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Grilled Pork Tenderloin

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Post Options Post Options   Thanks (0) Thanks(0)     Back to Top Direct Link To This Post Posted: August/04/2009 at 09:18
mwyates View Drop Down
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This is MUCH better with the backstrap off a wild hog, but you can use a store bought one.
 
I use a Weber Kettle grill.  Cooking on anything else will be different.  Use mesquite chunks and start the fire on one side of the grill.  Place the tenderloin on a bisquit pan and coat it with garlic POWDER, seasoned salt (lots) and black pepper.  Place on the grill on the opposite side from the fire and put the top on the grill.  I leave the bottom vent wide open and the top about half open.  Cooking will take a little over an hour for a smaller tenderloin up to 1 1/2 hours for a larger one.  Cooking times just require practice.  I've tried using a cooking thermometer but the recommended temps always are too done.  At first, you will cook a few too much and the meat will be dry.  In that case, chop it up and pour barbque sauce all over it (I prefer Head Country).  This makes a great chopped pork sandwich.
 
This is a simple recipe that really lets the flavor of the pork come through.  Cook some fresh black-eyed peas, fried cornbread, and a big salad.  I topped this off last week with a fresh blackberry cobbler. 
Post Options Post Options   Thanks (0) Thanks(0)     Back to Top Direct Link To This Post Posted: August/04/2009 at 12:37
lucytuma View Drop Down
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Pork tenderloin is one of my favorites.

Post Options Post Options   Thanks (0) Thanks(0)     Back to Top Direct Link To This Post Posted: August/04/2009 at 15:59
cheaptrick View Drop Down
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Me too!!
Thanks, Mike!  Thunbs Up 
Post Options Post Options   Thanks (0) Thanks(0)     Back to Top Direct Link To This Post Posted: August/04/2009 at 17:02
Eileen Clarke View Drop Down
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Sounds like a great pork loin, but what gets me going is the blackberry cobbler.  Can't grow b-berries in Montana, so we have to make do with raspberries. (Which also make a very nice cobbler.)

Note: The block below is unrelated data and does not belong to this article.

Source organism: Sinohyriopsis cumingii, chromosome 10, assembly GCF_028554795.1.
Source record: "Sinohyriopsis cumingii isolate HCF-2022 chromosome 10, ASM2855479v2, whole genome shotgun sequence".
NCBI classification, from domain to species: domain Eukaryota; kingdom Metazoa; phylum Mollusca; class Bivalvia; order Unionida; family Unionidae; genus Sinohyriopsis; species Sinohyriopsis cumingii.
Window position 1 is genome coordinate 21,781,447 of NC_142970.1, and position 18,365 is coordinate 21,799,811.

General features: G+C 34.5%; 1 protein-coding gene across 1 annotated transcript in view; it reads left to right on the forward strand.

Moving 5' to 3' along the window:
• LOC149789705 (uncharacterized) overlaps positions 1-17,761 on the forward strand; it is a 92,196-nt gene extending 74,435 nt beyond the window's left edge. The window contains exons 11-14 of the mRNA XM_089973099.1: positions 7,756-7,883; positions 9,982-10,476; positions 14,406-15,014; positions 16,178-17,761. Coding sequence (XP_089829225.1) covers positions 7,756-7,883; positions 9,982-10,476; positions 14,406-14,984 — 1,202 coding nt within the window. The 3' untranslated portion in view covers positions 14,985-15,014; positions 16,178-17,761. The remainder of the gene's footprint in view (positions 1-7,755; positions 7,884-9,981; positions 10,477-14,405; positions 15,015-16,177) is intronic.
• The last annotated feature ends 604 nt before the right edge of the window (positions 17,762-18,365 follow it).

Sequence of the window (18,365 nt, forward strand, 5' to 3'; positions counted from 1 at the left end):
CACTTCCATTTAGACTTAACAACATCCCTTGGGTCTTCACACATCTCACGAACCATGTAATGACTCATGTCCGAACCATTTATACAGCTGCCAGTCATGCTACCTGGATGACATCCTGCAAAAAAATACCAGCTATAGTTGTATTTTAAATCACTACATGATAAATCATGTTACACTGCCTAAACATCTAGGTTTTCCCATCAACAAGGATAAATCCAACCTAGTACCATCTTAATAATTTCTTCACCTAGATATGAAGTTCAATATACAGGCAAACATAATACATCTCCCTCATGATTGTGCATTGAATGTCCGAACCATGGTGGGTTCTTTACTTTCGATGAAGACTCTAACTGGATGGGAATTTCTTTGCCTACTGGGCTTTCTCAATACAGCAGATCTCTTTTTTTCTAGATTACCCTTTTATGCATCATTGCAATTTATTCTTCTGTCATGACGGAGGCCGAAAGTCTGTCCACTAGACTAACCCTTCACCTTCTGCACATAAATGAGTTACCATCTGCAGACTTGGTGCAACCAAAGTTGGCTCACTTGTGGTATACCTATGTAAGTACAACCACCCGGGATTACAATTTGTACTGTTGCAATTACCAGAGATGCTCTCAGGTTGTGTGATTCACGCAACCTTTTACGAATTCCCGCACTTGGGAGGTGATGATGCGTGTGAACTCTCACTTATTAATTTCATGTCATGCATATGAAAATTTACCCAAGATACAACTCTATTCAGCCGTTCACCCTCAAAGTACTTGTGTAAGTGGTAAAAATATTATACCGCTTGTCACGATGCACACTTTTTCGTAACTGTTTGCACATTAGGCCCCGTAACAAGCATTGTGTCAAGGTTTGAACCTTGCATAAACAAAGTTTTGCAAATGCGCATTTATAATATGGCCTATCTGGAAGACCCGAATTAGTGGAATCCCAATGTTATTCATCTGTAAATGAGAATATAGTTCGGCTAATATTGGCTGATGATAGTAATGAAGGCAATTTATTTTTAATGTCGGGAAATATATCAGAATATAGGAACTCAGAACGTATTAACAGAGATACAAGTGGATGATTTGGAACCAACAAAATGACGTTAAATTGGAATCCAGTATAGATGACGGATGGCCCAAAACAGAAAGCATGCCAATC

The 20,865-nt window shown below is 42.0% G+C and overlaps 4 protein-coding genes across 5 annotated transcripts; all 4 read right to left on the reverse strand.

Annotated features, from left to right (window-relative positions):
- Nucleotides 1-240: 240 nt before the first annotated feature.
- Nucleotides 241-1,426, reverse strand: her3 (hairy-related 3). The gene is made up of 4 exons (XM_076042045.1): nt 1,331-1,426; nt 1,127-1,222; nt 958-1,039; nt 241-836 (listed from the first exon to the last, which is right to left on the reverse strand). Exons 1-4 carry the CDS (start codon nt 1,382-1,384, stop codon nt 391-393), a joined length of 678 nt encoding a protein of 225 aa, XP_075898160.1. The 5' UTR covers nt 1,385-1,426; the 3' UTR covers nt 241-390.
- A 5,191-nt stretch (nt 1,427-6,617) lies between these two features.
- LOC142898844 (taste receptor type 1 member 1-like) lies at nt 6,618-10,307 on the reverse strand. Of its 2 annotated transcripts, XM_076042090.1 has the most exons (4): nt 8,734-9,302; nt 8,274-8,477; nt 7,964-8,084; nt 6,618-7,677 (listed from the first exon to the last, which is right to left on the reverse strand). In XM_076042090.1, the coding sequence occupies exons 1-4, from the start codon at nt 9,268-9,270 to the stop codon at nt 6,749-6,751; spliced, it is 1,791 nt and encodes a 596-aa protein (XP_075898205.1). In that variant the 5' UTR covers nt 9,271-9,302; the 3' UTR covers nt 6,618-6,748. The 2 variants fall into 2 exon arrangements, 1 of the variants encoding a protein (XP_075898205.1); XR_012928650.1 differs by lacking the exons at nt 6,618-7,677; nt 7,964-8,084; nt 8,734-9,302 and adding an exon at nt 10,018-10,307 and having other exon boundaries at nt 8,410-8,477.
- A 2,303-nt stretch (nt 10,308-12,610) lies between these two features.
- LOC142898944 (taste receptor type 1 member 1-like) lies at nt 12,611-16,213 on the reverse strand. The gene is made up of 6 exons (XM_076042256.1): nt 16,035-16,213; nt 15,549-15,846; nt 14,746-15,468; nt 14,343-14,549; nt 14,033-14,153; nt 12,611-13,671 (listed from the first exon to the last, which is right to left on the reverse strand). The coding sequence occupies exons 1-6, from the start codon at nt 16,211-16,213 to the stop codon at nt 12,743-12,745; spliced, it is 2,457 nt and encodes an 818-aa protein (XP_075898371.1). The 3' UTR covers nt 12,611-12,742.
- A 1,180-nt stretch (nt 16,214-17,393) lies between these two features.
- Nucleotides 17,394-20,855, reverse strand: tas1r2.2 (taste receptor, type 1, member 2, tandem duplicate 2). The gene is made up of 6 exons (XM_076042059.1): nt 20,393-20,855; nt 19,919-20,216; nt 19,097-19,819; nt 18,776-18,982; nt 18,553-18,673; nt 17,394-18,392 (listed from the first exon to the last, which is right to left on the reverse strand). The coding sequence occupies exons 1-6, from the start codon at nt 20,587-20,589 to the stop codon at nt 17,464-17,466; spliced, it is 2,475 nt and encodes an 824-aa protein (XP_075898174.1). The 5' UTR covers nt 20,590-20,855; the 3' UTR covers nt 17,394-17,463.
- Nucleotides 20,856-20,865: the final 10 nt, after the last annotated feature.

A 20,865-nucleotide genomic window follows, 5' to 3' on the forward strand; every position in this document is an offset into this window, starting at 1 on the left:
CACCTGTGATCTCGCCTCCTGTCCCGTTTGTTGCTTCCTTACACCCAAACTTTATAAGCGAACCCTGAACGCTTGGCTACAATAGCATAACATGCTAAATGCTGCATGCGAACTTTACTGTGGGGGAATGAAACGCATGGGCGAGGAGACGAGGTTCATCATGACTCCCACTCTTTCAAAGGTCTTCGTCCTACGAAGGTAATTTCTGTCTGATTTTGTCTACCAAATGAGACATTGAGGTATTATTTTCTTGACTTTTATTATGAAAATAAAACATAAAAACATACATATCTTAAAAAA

Meat thermometers, I keep suggesting people use meat thermometers, but I do think they're marked wrong, too, and wonder if they're not calibrated to enforce those higher temps.  I'm assuming you allowed for the 7-10 degrees the meat thermometer rise, AFTER the meat's out of the oven.  I do that, too, and still sometimes get frustrated with inaccurate readings.  
 
My favorite easy way to do venison tenderloins is to cut a couple of 'trenches' across the length of the t-loin, not cutting though the ends, though.  then I mix up equal parts butter and basel, and fill the trenches with it.  (the trench is 1/4 to 1/2 inch deep, and almost the length of the loin.)  Then sprinkle on salt and pepper and cook indirectly on the grill, or at 325 in the oven.  Until med rare.  If John's cooking, it's done bloody rare. 
Eileen
 
Post Options Post Options   Thanks (0) Thanks(0)     Back to Top Direct Link To This Post Posted: August/04/2009 at 18:16
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I too got frustrated with my 2 meat thermometers.  I brought home a Digit Multi-meter (DMM) from work that had a thermocouple attachment.  These are usually calibrated to within 0.5F
I then placed the thermometers and thermocouple into boiling hot water.  let them stabilize and compared readings.  Both thermometers were off at least 15 degrees.  You can usually spin the head of the thermometer while holding the probe covered by folded paper towel with pliers until the temperature agrees with the thermocouple.  Your thermometers are now calibrated.
 
You have to be careful not to twist the probe or thermometer head while cleaning it or pushing/pulling it out of the meat or it is again uncalibrated.
 
Harbor freight often sells a DMM with thermocouples for about $20.  Thats a small price to pay to stop over cooking your meats!  I also used the thermocouple to calibrate my oven.
 No more over cooked cakes or cookes. Thunbs Up
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